Risk Management Principle #4: Define Scope of Services

Continuing our series on the 10 Principles of Risk Management for Architects & Engineers, this article will address what to consider when defining your Scope of Services. 

In previous blogs, we talked about identifying the right clients and the right projects. Then we discussed the importance of securing a comprehensive signed agreement.

In this article, we’ll be looking at Scope of Services, which might be one of the most important parts of the contract. Keep reading to learn ways to lower your risk of “scope creep” and prevent insurance claims on your projects.

4 Questions to Ask When Defining Scope of Services

The Scope of Services in a contract should be well-defined without ambiguity and should include a risk assessment. While drafting your Scope of Services, there are 4 important questions you should answer.

1. Does the scope clearly define what you do?

Yes this one is obvious, but it needs to be said. Make sure you document what specific services you will provide on the project. This should be a very detailed section of your contract.

If you feel your client is asking for work outside the agreed upon scope, then you can refer back to your written contract.

2. Does the scope give you enough time and money for each task?

Working with a timeline and a set of milestones can help guide the project from start to finish. But It is critical that the estimated timing and budget for each milestone of the project be realistic.

Avoid Delay Claims

Delays are a common dispute during design projects. A delay claim relates to a period of time for which the project has been extended or work has not been performed due to circumstances that were not anticipated when the parties entered into the contract.

A way to prevent delay claims is to have a well-estimated and thought-out timeline included in your Scope of Services. Each deliverable should have an associated timeline and budget. Have regular site visits and check-ins with your project team to make sure you remain on track.

Is this a New Service for your Firm?

When allocating time and budget to your project tasks, be sure to consider if any of the services provided are new for the firm. New services have a higher risk of unforeseen delays and costs. You may want to give yourself more time to complete these deliverables. 

3. Does the scope define when you should be entitled to additional compensation?

Your Scope of Services should also define what circumstances entitle you to additional compensation.

When looking at your project, think about what potential issues may arise and the estimated additional costs. Document each additional deliverable and the estimated compensation. 

Watch for Value Engineering

Keep an eye out for suggestions of value engineering or additional construction phases in the client/owner’s contract. Value engineering involves using alternative methods or materials in a design that are functionally similar but less expensive.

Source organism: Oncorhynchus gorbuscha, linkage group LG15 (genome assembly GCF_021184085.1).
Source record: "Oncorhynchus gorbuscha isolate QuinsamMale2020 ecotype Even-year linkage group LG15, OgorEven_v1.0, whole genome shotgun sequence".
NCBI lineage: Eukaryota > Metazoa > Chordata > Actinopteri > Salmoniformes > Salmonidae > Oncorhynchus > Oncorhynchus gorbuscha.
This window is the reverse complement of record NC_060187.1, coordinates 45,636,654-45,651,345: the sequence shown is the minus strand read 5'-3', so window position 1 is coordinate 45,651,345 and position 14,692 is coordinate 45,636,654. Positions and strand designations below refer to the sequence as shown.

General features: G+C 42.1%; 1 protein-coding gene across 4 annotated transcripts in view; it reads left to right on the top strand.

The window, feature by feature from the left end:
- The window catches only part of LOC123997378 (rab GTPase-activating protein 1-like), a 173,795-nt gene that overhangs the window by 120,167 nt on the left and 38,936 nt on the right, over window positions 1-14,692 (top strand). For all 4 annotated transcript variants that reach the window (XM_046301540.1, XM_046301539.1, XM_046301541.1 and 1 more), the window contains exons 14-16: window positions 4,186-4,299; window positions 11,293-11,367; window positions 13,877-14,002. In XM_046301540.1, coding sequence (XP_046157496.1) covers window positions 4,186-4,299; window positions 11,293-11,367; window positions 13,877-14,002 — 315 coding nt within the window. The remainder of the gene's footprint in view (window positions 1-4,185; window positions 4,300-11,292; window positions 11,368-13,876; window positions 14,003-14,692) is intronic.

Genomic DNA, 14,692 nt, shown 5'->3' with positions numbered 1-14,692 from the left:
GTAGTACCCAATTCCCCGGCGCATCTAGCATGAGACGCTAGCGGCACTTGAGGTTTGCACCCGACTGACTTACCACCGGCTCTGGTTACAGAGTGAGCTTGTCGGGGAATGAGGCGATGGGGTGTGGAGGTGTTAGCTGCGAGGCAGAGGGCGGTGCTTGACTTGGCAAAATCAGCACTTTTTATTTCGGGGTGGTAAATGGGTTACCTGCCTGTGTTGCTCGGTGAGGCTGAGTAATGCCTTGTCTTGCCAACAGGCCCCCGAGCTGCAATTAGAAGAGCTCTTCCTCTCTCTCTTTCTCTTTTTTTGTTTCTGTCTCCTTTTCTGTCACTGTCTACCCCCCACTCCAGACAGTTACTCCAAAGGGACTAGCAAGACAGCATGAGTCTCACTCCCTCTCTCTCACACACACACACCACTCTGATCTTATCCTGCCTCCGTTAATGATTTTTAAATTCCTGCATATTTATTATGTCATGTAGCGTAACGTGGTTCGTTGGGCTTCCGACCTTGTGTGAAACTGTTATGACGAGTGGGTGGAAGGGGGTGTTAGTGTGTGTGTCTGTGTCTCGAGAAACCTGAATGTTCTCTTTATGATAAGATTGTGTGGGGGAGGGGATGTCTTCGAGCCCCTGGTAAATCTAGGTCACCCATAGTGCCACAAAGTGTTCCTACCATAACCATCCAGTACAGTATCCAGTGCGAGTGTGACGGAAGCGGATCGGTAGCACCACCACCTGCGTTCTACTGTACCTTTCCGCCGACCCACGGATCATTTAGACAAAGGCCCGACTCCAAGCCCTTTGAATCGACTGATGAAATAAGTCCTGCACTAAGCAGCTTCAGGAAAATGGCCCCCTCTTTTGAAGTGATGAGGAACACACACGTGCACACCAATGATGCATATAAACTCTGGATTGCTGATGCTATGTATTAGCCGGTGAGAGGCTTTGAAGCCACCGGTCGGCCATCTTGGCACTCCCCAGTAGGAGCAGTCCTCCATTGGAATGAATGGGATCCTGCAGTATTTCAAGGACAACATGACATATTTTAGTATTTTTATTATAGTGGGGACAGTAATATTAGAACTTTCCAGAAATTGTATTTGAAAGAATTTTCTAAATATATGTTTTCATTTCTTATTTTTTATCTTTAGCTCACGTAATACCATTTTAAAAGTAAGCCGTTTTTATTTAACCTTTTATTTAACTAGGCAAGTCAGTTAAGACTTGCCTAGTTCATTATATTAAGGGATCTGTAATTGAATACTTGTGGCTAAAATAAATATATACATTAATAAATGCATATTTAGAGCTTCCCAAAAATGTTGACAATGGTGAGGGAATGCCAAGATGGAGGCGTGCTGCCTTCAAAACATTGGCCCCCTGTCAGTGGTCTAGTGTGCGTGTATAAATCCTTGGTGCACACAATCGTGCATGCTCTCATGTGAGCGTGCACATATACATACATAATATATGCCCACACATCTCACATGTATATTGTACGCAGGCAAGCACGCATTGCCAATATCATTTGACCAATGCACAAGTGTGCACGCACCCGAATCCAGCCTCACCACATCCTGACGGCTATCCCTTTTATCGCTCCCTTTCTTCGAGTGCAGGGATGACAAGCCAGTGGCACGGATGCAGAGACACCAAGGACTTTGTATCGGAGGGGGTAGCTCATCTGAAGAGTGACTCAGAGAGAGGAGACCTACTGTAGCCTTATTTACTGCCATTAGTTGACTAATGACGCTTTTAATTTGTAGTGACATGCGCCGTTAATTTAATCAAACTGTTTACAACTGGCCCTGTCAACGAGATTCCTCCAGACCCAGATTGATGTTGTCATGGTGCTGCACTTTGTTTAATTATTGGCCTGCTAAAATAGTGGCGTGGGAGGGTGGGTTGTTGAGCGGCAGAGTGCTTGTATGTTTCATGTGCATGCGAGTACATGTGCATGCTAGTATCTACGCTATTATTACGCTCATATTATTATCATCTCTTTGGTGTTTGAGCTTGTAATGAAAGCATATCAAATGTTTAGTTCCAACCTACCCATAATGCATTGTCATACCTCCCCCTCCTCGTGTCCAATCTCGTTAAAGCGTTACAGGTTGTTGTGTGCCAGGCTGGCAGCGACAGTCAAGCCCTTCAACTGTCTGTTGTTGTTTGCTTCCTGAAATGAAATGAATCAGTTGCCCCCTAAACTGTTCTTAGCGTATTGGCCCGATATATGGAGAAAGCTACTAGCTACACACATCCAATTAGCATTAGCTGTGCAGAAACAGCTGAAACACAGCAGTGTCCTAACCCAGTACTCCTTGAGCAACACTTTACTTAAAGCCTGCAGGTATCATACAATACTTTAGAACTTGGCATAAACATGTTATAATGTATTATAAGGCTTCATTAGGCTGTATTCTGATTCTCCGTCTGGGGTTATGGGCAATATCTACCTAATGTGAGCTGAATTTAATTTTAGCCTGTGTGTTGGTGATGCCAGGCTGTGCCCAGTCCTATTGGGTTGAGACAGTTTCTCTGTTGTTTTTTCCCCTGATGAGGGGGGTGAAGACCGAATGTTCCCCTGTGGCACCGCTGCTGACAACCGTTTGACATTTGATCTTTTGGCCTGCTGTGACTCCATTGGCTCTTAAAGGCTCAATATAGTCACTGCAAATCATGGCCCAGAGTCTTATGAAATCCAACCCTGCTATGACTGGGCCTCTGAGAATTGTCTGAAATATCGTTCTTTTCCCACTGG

Design Professionals will definitely want to pay attention to language that suggests value engineering and clarify how payment will be structured for something like this.

4. Does the scope include a detailed list of services NOT to be performed? 

Maybe more important than what is inside the scope is actually what is outside the scope of the project. The contract should include a detailed list of services that will NOT be performed. 

A contract that skirts around this issue and attempts to avoid addressing scope of services not included is far more likely to create a problem between you and your client. 

To avoid any issue with the collection of fees for additional services, make it very easy to go back to the client, look at the contract, and request additional payment. 

A well-defined scope and list of services that are not to be performed will make this process so much easier. Your firm can then present the list to the client and say, “You didn’t want us to do this initially. Now, you have an option for us to do it, but we’ll need to be compensated.” 

Attorney Tip:  Stephen Litchfield, Founder of Litchfield Law recommends using your firm's usual scope in your contract, but adding the sentence… “In executing this Contract, Client agrees that it has reviewed and agrees to be bound by the Terms and Conditions attached to this Contract and incorporated by reference here.”


Architects and Engineers must clearly define Scope of Services in their contracts to minimize the risk of being sued and to ensure they are paid fairly and in a timely manner.

Clearly state timelines for project milestones, define work that requires additional compensation, and make a list of services NOT to be performed.

And make sure the Scope of Services in your next contracts answers the 4 questions above.

If you have any questions about design contract review and defining your Scope of Services, download Black Swan's FREE Contract Review Guide.

Or reach out to Zach at zwaters@blackswan-riskmanagement.com.

About Black Swan

Black Swan Risk Management was founded to keep Architects and Engineers up-to-date on Professional Liability Insurance in a Design World that is constantly changing.

Black Swan is your resource for industry-specific information on contract review and negotiation. Find templates, go/no-go checklists, certification resources, educational materials, consultative services, and more.

At Black Swan, our clients find actionable insurance solutions for complex design projects. We use flexible techniques and best-in-class communication, so that clients can fully understand their insurance and feel well taken care of. For you this means less stress and lower premiums.

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